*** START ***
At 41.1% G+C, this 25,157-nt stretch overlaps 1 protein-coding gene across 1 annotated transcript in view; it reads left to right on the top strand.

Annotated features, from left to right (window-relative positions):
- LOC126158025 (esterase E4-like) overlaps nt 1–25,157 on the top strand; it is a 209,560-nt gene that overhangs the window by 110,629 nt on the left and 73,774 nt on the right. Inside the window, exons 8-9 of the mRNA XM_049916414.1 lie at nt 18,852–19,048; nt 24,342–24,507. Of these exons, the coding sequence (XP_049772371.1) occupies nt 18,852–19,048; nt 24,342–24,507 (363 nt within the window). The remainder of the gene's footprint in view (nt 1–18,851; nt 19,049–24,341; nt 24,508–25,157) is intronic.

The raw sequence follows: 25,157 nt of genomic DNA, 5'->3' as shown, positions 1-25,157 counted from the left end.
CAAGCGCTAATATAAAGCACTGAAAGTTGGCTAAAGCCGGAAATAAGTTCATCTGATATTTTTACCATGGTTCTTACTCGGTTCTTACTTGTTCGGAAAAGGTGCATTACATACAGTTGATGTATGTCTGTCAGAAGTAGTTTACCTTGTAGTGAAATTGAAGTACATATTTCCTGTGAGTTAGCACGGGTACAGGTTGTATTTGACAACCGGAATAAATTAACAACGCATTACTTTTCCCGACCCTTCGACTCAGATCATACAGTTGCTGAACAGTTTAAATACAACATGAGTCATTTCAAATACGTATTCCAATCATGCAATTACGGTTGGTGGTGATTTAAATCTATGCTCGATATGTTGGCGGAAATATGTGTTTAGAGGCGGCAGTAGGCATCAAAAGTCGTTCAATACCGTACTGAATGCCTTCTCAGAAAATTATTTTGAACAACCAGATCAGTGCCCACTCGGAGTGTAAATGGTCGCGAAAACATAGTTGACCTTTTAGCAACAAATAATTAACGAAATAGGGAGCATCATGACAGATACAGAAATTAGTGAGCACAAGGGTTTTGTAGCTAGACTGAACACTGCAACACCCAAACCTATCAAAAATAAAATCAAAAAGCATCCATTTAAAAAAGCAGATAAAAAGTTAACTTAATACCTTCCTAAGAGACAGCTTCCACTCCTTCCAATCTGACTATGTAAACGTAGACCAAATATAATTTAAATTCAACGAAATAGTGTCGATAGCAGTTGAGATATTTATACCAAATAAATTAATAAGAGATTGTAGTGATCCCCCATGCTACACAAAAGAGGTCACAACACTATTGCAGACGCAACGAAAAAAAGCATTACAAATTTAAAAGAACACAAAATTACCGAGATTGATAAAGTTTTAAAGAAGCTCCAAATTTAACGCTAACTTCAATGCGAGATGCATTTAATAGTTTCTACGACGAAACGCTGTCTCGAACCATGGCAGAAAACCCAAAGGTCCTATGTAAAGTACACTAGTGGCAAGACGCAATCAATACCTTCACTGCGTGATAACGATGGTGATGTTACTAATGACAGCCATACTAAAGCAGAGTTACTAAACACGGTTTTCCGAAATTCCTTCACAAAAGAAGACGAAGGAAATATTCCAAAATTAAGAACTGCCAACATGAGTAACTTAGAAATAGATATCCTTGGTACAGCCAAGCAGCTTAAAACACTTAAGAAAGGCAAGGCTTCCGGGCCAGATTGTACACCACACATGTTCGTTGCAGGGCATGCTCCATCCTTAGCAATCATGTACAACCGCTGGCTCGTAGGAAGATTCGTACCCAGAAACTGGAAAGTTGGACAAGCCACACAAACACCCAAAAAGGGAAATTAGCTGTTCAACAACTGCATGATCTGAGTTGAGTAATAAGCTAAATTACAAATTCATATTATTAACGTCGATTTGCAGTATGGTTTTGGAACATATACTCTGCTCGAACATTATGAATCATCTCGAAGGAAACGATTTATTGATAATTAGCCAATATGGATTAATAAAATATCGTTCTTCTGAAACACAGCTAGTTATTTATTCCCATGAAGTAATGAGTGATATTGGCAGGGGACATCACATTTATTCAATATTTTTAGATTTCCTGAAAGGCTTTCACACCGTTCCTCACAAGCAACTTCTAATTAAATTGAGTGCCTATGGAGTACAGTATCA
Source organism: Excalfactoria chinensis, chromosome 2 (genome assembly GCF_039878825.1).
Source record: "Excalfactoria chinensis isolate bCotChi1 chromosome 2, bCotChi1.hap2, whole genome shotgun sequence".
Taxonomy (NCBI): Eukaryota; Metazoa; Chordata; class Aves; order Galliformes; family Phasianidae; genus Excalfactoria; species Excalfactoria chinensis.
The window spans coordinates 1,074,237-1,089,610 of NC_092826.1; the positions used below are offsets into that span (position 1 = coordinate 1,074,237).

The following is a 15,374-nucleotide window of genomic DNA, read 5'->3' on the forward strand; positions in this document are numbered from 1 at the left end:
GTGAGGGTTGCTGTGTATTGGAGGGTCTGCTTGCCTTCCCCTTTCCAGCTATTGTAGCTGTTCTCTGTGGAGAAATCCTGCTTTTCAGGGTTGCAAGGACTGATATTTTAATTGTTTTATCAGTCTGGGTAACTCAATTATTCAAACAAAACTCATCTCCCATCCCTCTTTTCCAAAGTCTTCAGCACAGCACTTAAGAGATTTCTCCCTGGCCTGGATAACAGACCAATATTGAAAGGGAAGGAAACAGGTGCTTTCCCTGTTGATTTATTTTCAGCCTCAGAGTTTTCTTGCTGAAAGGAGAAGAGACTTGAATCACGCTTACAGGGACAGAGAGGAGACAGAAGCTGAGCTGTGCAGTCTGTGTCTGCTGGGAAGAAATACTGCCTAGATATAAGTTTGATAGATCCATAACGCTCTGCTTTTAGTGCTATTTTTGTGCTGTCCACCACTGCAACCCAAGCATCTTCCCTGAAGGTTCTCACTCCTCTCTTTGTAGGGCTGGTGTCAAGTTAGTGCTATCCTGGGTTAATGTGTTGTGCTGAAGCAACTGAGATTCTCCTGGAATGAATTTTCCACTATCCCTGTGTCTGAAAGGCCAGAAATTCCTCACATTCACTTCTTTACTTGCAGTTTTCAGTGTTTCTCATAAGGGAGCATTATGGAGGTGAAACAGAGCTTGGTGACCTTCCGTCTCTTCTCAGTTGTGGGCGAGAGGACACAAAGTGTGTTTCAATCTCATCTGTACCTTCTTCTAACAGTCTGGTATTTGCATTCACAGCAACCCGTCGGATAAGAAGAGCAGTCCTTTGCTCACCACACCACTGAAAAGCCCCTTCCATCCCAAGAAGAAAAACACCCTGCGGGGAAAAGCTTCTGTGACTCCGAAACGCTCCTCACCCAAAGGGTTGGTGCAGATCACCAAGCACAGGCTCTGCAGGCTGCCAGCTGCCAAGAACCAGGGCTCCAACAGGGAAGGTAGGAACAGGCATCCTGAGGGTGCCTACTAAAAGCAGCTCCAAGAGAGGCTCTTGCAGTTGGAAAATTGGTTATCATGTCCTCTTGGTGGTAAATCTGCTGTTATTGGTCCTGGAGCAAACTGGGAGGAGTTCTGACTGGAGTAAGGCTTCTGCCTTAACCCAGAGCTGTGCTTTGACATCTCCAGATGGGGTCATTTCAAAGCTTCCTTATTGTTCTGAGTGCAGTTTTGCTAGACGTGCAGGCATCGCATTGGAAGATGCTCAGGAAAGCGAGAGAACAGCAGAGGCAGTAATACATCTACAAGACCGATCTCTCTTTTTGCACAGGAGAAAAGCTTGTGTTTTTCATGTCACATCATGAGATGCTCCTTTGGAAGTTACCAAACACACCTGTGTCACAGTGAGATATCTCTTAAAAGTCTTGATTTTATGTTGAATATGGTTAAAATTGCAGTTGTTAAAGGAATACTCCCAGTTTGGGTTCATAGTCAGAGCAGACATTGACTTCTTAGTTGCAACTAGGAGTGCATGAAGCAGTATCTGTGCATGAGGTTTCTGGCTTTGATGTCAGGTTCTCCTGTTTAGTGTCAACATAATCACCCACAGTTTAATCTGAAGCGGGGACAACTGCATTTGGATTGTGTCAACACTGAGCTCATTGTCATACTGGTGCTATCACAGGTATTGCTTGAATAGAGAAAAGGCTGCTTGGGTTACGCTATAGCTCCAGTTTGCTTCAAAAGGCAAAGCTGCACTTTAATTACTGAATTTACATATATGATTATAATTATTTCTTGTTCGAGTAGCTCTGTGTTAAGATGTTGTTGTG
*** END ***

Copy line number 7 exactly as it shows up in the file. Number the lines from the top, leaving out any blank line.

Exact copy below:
Source record: "Excalfactoria chinensis isolate bCotChi1 chromosome 2, bCotChi1.hap2, whole genome shotgun sequence".